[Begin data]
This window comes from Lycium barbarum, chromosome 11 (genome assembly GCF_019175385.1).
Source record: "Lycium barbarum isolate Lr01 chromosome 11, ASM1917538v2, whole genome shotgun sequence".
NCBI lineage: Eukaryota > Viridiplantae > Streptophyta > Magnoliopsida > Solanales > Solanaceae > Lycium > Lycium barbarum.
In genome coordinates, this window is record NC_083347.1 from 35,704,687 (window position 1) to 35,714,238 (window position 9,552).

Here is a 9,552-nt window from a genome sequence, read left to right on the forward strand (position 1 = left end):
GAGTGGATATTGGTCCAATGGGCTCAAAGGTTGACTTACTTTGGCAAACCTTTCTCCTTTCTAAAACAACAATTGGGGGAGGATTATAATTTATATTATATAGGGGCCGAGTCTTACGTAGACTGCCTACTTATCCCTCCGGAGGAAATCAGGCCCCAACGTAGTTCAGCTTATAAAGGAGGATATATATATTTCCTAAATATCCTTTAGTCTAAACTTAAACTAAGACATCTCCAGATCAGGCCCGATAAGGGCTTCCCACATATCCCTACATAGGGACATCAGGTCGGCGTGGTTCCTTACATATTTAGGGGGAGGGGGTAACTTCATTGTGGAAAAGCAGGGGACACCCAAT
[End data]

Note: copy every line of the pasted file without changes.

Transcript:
This window comes from Lycium barbarum, chromosome 11 (genome assembly GCF_019175385.1).
Source record: "Lycium barbarum isolate Lr01 chromosome 11, ASM1917538v2, whole genome shotgun sequence".
NCBI lineage: Eukaryota > Viridiplantae > Streptophyta > Magnoliopsida > Solanales > Solanaceae > Lycium > Lycium barbarum.
In genome coordinates, this window is record NC_083347.1 from 35,704,687 (window position 1) to 35,714,238 (window position 9,552).

Here is a 9,552-nt window from a genome sequence, read left to right on the forward strand (position 1 = left end):
GAGTGGATATTGGTCCAATGGGCTCAAAGGTTGACTTACTTTGGCAAACCTTTCTCCTTTCTAAAACAACAATTGGGGGAGGATTATAATTTATATTATATAGGGGCCGAGTCTTACGTAGACTGCCTACTTATCCCTCCGGAGGAAATCAGGCCCCAACGTAGTTCAGCTTATAAAGGAGGATATATATATTTCCTAAATATCCTTTAGTCTAAACTTAAACTAAGACATCTCCAGATCAGGCCCGATAAGGGCTTCCCACATATCCCTACATAGGGACATCAGGTCGGCGTGGTTCCTTACATATTTAGGGGGAGGGGGTAACTTCATTGTGGAAAAGCAGGGGACACCCAAT